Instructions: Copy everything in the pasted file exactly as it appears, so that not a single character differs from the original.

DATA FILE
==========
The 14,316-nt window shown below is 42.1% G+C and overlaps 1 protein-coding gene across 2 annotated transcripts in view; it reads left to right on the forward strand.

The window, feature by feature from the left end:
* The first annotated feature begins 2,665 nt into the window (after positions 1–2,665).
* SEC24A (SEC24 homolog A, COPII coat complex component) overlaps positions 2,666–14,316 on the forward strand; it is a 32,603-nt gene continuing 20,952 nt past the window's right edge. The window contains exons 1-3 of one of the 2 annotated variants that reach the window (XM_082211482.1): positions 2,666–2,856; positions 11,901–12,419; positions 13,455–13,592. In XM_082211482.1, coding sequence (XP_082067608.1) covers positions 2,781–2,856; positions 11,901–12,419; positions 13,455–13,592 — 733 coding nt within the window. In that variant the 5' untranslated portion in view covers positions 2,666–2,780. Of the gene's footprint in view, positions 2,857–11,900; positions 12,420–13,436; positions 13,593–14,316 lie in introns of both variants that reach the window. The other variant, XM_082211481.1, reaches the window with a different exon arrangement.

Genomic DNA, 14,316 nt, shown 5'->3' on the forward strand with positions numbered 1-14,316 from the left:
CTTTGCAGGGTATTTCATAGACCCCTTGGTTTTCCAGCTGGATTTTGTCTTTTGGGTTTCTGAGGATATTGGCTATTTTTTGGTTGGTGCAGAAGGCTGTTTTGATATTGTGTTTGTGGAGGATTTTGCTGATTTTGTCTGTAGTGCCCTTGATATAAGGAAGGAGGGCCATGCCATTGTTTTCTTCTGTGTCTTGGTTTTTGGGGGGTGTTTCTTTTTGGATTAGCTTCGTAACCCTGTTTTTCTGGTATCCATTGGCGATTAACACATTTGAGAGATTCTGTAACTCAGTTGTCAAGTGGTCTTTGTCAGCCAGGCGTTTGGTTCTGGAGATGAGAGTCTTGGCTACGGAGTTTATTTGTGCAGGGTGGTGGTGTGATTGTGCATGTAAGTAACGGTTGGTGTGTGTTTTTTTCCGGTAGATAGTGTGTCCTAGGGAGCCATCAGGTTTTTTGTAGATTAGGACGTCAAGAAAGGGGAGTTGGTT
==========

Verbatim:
The 14,316-nt window shown below is 42.1% G+C and overlaps 1 protein-coding gene across 2 annotated transcripts in view; it reads left to right on the forward strand.

The window, feature by feature from the left end:
* The first annotated feature begins 2,665 nt into the window (after positions 1–2,665).
* SEC24A (SEC24 homolog A, COPII coat complex component) overlaps positions 2,666–14,316 on the forward strand; it is a 32,603-nt gene continuing 20,952 nt past the window's right edge. The window contains exons 1-3 of one of the 2 annotated variants that reach the window (XM_082211482.1): positions 2,666–2,856; positions 11,901–12,419; positions 13,455–13,592. In XM_082211482.1, coding sequence (XP_082067608.1) covers positions 2,781–2,856; positions 11,901–12,419; positions 13,455–13,592 — 733 coding nt within the window. In that variant the 5' untranslated portion in view covers positions 2,666–2,780. Of the gene's footprint in view, positions 2,857–11,900; positions 12,420–13,436; positions 13,593–14,316 lie in introns of both variants that reach the window. The other variant, XM_082211481.1, reaches the window with a different exon arrangement.

Genomic DNA, 14,316 nt, shown 5'->3' on the forward strand with positions numbered 1-14,316 from the left:
CTTTGCAGGGTATTTCATAGACCCCTTGGTTTTCCAGCTGGATTTTGTCTTTTGGGTTTCTGAGGATATTGGCTATTTTTTGGTTGGTGCAGAAGGCTGTTTTGATATTGTGTTTGTGGAGGATTTTGCTGATTTTGTCTGTAGTGCCCTTGATATAAGGAAGGAGGGCCATGCCATTGTTTTCTTCTGTGTCTTGGTTTTTGGGGGGTGTTTCTTTTTGGATTAGCTTCGTAACCCTGTTTTTCTGGTATCCATTGGCGATTAACACATTTGAGAGATTCTGTAACTCAGTTGTCAAGTGGTCTTTGTCAGCCAGGCGTTTGGTTCTGGAGATGAGAGTCTTGGCTACGGAGTTTATTTGTGCAGGGTGGTGGTGTGATTGTGCATGTAAGTAACGGTTGGTGTGTGTTTTTTTCCGGTAGATAGTGTGTCCTAGGGAGCCATCAGGTTTTTTGTAGATTAGGACGTCAAGAAAGGGGAGTTGGTT